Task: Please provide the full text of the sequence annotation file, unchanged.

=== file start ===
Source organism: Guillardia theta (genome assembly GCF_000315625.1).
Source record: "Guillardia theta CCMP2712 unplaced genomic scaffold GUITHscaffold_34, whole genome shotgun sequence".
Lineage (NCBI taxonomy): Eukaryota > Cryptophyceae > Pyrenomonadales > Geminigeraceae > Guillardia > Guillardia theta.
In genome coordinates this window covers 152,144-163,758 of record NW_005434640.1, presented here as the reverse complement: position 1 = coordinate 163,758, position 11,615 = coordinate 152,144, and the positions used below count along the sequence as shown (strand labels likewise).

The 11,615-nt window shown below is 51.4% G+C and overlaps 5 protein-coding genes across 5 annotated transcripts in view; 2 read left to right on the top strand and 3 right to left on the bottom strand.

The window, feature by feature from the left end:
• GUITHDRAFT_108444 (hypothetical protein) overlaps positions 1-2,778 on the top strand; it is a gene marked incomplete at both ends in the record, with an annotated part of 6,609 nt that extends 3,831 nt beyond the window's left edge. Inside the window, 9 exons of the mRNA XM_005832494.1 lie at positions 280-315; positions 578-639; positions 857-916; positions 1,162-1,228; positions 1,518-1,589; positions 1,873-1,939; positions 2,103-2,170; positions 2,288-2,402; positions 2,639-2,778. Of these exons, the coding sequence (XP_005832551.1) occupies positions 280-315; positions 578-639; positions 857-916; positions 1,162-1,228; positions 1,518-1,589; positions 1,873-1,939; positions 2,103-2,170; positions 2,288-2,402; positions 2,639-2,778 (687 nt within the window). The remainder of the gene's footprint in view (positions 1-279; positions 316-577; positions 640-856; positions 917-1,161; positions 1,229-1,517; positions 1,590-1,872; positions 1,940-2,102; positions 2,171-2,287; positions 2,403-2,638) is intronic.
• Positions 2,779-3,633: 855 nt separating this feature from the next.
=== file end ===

Source organism: Guillardia theta (genome assembly GCF_000315625.1).
Source record: "Guillardia theta CCMP2712 unplaced genomic scaffold GUITHscaffold_34, whole genome shotgun sequence".
Lineage (NCBI taxonomy): Eukaryota > Cryptophyceae > Pyrenomonadales > Geminigeraceae > Guillardia > Guillardia theta.
In genome coordinates this window covers 152,144-163,758 of record NW_005434640.1, presented here as the reverse complement: position 1 = coordinate 163,758, position 11,615 = coordinate 152,144, and the positions used below count along the sequence as shown (strand labels likewise).

The 11,615-nt window shown below is 51.4% G+C and overlaps 5 protein-coding genes across 5 annotated transcripts in view; 2 read left to right on the top strand and 3 right to left on the bottom strand.

The window, feature by feature from the left end:
• GUITHDRAFT_108444 (hypothetical protein) overlaps positions 1-2,778 on the top strand; it is a gene marked incomplete at both ends in the record, with an annotated part of 6,609 nt that extends 3,831 nt beyond the window's left edge. Inside the window, 9 exons of the mRNA XM_005832494.1 lie at positions 280-315; positions 578-639; positions 857-916; positions 1,162-1,228; positions 1,518-1,589; positions 1,873-1,939; positions 2,103-2,170; positions 2,288-2,402; positions 2,639-2,778. Of these exons, the coding sequence (XP_005832551.1) occupies positions 280-315; positions 578-639; positions 857-916; positions 1,162-1,228; positions 1,518-1,589; positions 1,873-1,939; positions 2,103-2,170; positions 2,288-2,402; positions 2,639-2,778 (687 nt within the window). The remainder of the gene's footprint in view (positions 1-279; positions 316-577; positions 640-856; positions 917-1,161; positions 1,229-1,517; positions 1,590-1,872; positions 1,940-2,102; positions 2,171-2,287; positions 2,403-2,638) is intronic.
• Positions 2,779-3,633: 855 nt separating this feature from the next.